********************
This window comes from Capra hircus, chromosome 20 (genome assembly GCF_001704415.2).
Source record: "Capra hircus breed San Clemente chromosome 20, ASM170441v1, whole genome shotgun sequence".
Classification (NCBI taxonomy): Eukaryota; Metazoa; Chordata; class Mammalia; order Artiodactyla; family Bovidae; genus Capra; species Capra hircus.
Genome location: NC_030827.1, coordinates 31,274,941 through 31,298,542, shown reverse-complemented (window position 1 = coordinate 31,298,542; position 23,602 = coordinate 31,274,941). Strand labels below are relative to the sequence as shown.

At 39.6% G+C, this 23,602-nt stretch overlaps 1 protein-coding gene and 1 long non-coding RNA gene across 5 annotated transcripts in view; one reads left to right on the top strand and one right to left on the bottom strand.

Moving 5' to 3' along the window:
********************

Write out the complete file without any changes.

This window comes from Capra hircus, chromosome 20 (genome assembly GCF_001704415.2).
Source record: "Capra hircus breed San Clemente chromosome 20, ASM170441v1, whole genome shotgun sequence".
Classification (NCBI taxonomy): Eukaryota; Metazoa; Chordata; class Mammalia; order Artiodactyla; family Bovidae; genus Capra; species Capra hircus.
Genome location: NC_030827.1, coordinates 31,274,941 through 31,298,542, shown reverse-complemented (window position 1 = coordinate 31,298,542; position 23,602 = coordinate 31,274,941). Strand labels below are relative to the sequence as shown.

At 39.6% G+C, this 23,602-nt stretch overlaps 1 protein-coding gene and 1 long non-coding RNA gene across 5 annotated transcripts in view; one reads left to right on the top strand and one right to left on the bottom strand.

Moving 5' to 3' along the window: